Putting personal history in its place

Just recently I noticed a phenomenon whenever I did a search for something on google or visited particular websites. Adverts, suspiciously like what I had been previously searching for, would pop up at other websites I visited or on my Facebook page.

I suppose I should marvel at the power of modern communications and the ability to track my tastes and present me with the kind of offers and options that are tailored to my tastes and my own browsing history. Or perhaps I should be concerned that big brother really is watching me!

Personal history can have a habit of shaping our lives and others expectations of us. Sometimes that is not a bad thing, since our personal history can be very positive and healthy. Sometimes however, our personal history can cast a long shadow that seems to stalk us and darken whatever we put our hand to.

Many of the great characters of the Bible felt the unhelpful hand of personal history on their shoulders.

Paul had a more illustrious personal history than most of his peers. Certainly in the early church his religious pedigree was unmatched. Even so, personal history threatened to undermine Paul’s message of grace and he took a ruthless attitude towards it (Philippians 3.1-8).

Jacob was another who struggled with personal history. Genesis 25-27 records his earliest years. The picture we have is of a young man growing up in a divided family. Jacob himself is carrying a dubious identity: his name can either have the connotation of deceiver, or it can be understood as a statement about God’s protection.

Yet we know from the rest of Genesis that Jacob, despite such shaky beginnings went on to greatness. Somehow the dark angel of his personal history was not strong enough to cancel out God’s  purpose for Jacob.

How do we ensure that our personal history does not become a haunting presence that undermines the grace of God?

Firstly, we need to accept that we cannot change our personal history. You can’t rewrite the past. You can’t erase the past.

Secondly, we need to believe that we are chosen. Our identity is not based on our natural background. It is has its roots in God’s grace: For he chose us in him before the creation of the world to be holy and blameless in his sight. In love  he predestined us to be adopted as his sons through Jesus Christ (Ephesians 1.4-5)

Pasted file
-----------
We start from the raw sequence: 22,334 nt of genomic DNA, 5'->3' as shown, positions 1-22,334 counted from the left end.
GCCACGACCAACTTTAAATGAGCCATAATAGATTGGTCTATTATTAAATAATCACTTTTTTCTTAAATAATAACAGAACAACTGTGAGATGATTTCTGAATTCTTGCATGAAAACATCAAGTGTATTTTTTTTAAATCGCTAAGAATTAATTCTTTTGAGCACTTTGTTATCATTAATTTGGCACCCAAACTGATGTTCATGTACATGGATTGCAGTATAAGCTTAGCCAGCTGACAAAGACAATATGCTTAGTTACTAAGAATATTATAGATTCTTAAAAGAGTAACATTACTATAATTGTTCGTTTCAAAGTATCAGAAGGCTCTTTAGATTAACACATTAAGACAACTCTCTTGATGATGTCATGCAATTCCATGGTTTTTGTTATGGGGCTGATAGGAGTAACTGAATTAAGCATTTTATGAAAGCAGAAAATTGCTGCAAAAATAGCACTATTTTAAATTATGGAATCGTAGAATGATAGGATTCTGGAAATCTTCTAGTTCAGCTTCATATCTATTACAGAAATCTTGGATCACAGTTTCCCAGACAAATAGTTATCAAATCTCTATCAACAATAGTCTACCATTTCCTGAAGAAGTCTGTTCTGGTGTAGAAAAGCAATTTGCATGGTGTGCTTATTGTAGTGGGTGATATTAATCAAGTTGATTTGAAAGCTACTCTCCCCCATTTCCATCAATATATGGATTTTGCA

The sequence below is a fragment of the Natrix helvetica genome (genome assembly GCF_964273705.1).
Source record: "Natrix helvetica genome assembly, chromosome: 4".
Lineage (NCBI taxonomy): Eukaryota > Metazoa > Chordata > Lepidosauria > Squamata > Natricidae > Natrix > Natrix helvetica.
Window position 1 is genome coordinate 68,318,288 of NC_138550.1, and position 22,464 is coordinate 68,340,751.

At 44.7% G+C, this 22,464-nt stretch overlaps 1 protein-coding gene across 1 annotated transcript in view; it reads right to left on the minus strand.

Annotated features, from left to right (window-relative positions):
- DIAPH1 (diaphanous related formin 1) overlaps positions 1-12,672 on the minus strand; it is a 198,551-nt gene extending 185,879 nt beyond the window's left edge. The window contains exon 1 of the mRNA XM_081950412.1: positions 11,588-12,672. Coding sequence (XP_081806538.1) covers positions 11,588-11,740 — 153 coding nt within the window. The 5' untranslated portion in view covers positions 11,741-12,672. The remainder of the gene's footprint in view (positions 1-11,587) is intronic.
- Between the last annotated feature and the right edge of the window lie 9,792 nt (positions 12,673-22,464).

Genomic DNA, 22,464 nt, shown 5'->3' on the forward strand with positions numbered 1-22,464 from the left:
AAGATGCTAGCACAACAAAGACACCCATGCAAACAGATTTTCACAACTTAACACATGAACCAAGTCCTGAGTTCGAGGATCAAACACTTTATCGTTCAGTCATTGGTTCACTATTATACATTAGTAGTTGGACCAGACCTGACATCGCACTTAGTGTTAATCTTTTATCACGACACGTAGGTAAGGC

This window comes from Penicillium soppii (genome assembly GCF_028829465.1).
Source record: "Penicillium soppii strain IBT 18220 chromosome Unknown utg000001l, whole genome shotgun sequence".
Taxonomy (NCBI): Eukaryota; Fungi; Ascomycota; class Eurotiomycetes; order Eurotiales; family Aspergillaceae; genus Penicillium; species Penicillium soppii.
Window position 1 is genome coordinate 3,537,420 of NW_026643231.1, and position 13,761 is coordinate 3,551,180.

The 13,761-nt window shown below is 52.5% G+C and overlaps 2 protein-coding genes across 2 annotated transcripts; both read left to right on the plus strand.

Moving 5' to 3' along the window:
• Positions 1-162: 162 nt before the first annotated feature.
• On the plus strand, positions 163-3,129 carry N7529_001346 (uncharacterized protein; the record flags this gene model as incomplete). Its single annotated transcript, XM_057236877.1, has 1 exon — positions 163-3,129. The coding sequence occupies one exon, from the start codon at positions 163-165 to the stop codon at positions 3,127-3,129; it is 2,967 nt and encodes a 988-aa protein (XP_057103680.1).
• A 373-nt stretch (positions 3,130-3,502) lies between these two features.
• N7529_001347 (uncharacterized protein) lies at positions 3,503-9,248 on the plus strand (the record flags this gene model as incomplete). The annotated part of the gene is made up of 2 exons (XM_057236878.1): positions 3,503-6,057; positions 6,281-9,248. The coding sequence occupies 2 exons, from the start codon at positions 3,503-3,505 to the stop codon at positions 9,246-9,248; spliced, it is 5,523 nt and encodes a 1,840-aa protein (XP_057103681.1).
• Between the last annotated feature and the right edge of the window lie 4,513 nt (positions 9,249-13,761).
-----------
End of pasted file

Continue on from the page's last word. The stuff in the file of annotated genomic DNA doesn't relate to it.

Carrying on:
Believing that we are chosen by God is the key to living above the constraints and restrictions of personal history.

Thirdly, choose to change. Grace frees us to make good decisions. God does not give us His grace just to save us from the past. Or even to secure us for eternity. Though both of these aspects of grace are wonderful. He gives us His grace so that by our choices we can shape our future: 11 For the grace of God that brings salvation has appeared to all men. 12 It teaches us to say “No” to ungodliness and worldly passions, and to live self-controlled, upright and godly lives in this present age (Titus 2.11-12)

Embrace grace and put your personal history in it’s proper place.

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One thought on “Putting personal history in its place

  1. advertising allows content to be free, if you don’t pay for the product you are the product.
    That said I don’t see ads (thanks to adblock plus in ff and adblock in chrome)
    does that make me a pirate or a thief? even if I add value to those same blogs/sites that have ads by insightful comments? (also you can remove things from your personal search history in google, however not in facebook.)
    yes big brother is watching you, “privacy is dead” – Mark Zuckerberg

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